Based on the epic simile, the reader should envision Penelope as a queen who is conscientious

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Ladies and gentlemen, please allow me to introduce to you a beautiful queen. 

She is a fair maiden with a pure heart and a strong will. 

She is also an extraordinarily beautiful woman who has been bearing the burden of directing her kingdom 

ever since she was old enough to hold this responsibility. 

This is none other than Penelope, the wife of Odysseus, king of Ithaca and conqueror who travelled for twenty years before finally returning home at last.

The story of Odysseus is quite famous. 

In the 2nd century AD, the philosopher Philostratus wrote about this epic odyssey in his  “Lives of the Sophists”. 

According to him, Homer told it to his people through an oral tradition some four hundred years before our time. 

This means that he started composing this tale in approximately 750 BC. 

By that time, in order to remember the story easily and accurately,

 Homer must have already developed a good skill at storytelling and made substantial amount of effort on his part as well.

 He had to make up a lot of names and invent a lot of places and events. He had to do a lot of research. 

From what I gathered, Homer was obviously a man with extraordinary imagination

But that must not be it.

 If only imagination can help one to become an epic poet, 

then I don’t see why all people who have an active imagination cannot be poets or novelists. 

In a sense, all novelists who can create characters and tell stories are just modern day Homer’s.

At any rate, whether or not there is any historical basis for this epic tale still remains doubtful for me even

 if there was such a person as Homer in the first place. By the way, I don’t think that there was such a person.

Sophocles, another great Greek poet, also wrote about Odysseus’ journey home. According to him, 

the hero remained absent for twenty years and returned with his men in a number of ships and at an unknown place.

 He brought back his family along with him: his wife and son.

 He was also accompanied by a lot of treasures that he obtained during his journey. 

For example,

 there was a golden cup as well as a golden goblet. There was even a shield embedded with gold and silver. 

But this story is not about the treasures or about the queen or about the king or about their son or about Grecian warriors.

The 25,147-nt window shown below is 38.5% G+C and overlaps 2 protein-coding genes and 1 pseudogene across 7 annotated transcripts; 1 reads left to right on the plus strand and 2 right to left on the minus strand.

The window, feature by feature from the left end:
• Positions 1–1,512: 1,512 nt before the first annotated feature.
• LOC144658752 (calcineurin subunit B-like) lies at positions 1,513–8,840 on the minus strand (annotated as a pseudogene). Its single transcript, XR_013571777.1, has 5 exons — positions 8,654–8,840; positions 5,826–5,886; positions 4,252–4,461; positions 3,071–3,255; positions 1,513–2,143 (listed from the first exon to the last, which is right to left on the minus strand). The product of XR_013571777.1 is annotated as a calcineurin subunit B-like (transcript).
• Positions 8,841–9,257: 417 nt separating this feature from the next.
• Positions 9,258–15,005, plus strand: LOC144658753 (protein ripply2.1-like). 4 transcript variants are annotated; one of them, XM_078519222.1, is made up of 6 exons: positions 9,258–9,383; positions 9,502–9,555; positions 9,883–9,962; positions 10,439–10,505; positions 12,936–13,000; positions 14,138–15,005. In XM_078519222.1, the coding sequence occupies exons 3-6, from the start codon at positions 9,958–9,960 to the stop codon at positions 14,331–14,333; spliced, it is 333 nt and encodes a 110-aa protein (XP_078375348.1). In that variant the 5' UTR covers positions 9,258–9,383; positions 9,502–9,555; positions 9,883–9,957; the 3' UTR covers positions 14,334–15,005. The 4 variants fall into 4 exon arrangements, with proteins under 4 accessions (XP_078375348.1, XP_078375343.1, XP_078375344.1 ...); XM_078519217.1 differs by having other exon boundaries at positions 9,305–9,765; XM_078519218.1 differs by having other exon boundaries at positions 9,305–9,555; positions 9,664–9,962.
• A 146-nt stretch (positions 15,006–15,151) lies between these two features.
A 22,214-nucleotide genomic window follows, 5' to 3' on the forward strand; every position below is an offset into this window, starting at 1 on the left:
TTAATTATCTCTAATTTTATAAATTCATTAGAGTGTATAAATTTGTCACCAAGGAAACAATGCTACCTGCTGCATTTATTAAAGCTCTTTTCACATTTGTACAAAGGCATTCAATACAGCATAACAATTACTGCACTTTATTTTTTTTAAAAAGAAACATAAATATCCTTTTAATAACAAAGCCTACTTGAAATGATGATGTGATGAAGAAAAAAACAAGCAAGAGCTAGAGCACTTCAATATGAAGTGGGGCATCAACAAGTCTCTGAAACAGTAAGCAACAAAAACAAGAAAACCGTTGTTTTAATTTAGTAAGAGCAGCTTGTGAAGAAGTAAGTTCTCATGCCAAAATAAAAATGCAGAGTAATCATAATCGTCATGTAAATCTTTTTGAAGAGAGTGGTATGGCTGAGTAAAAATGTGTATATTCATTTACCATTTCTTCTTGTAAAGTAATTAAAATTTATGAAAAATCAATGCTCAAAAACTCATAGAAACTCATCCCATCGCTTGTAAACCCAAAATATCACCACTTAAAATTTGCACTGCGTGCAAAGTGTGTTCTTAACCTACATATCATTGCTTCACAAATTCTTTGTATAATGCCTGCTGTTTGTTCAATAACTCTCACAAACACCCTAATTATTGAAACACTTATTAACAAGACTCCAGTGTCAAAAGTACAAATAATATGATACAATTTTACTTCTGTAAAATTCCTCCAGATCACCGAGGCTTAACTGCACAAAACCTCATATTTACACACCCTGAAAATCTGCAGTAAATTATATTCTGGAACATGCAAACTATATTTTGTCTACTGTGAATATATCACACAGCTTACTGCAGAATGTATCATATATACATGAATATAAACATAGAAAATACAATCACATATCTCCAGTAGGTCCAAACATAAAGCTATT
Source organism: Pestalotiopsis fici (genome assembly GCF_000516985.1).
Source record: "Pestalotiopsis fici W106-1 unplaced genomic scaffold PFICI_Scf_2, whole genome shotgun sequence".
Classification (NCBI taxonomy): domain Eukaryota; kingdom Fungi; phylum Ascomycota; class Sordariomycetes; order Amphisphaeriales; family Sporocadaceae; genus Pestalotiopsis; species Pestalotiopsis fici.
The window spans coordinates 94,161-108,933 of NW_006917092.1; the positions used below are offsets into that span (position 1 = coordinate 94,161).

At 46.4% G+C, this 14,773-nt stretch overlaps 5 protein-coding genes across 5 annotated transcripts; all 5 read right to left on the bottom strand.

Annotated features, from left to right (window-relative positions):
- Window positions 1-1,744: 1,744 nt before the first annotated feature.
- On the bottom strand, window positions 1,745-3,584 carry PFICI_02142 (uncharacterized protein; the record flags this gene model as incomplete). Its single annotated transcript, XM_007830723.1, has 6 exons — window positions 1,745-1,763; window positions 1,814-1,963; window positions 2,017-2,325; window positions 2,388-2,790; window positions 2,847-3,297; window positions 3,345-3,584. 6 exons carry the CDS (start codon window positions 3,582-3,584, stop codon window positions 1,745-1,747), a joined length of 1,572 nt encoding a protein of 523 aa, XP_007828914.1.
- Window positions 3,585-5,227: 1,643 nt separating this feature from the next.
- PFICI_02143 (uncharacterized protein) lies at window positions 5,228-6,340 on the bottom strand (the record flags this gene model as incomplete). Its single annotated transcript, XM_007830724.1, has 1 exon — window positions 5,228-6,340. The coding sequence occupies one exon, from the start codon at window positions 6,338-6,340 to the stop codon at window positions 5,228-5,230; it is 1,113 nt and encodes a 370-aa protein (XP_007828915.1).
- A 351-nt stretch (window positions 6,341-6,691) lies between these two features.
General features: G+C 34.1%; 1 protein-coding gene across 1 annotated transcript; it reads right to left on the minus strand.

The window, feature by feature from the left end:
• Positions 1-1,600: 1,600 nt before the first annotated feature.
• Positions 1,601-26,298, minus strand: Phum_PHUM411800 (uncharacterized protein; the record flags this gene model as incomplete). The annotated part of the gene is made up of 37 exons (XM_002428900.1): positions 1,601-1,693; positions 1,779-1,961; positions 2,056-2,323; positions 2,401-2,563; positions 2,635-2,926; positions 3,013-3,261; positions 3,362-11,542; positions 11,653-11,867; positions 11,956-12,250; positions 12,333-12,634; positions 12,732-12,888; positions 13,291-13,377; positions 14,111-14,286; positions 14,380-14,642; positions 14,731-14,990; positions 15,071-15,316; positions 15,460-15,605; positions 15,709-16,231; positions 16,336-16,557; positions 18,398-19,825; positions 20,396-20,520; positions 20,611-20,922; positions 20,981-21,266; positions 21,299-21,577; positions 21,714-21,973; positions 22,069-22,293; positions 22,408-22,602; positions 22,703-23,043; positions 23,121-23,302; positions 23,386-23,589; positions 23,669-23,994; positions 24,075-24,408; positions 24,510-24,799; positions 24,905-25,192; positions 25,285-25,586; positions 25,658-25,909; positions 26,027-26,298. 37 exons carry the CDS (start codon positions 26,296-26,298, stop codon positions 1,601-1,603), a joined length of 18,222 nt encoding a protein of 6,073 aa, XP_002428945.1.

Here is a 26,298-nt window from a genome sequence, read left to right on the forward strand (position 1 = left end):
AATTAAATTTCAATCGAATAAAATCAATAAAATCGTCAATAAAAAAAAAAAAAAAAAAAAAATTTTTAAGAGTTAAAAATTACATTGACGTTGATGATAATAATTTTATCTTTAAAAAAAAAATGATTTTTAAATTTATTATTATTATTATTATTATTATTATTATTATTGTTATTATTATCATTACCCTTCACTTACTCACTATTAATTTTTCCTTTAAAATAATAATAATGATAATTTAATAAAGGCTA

This story is about none other than Penelope’s great patience and her epic waiting for her husband’s return. 

The audience may ask themselves at this point, “How long did she wait for him? How many years did she live without her husband?”

 But I can’t tell you that because I am not sure if this story actually took place in the first place. 

I am also not sure if Penelope was the first to wait for her husband or perhaps the only one. 

In fact, I do not think there were others like her in those days.

Perhaps what I want to express here is that Penelope is a very special woman because she waited for her husband for twenty years.

 I would go so far as to say that she is perhaps the only woman who had ever waited for Odysseus’ return with such steadfastness and patience. 

We have records of other mythical stories about women waiting for their husbands, 

but none has ever been recorded with such devotion as in Penelope’s case.

 I think the story of Penelope teaches all the people who read or hear about this epic simile that there is a virtue of waiting.

 In fact, we can attribute all her virtues to her patience and perseverance.

 She never gave up and she never quit, 

so she is truly a great character to be reckoned with because she keeps on going forward no matter what kind of hardship life throws at her.

 Even if there were rough waves of misfortune or storms of calamity in her life, she still stands firm and carries on, 

even if it means waiting for twenty years without him. Imagine how strongly she must have loved him then!

 Or perhaps not. Perhaps she couldn’t wait for him any longer and so she had to find an alternative way to cope with life without him.

 based on the epic simile, the reader should envision penelope as a queen who is

Penelope was different from others. She was a virtuous person.

 I don’t know what kind of upbringing she had, but if I have to guess,

 I would say her parents raised her in a very pious manner. She must have practiced virtue since young.

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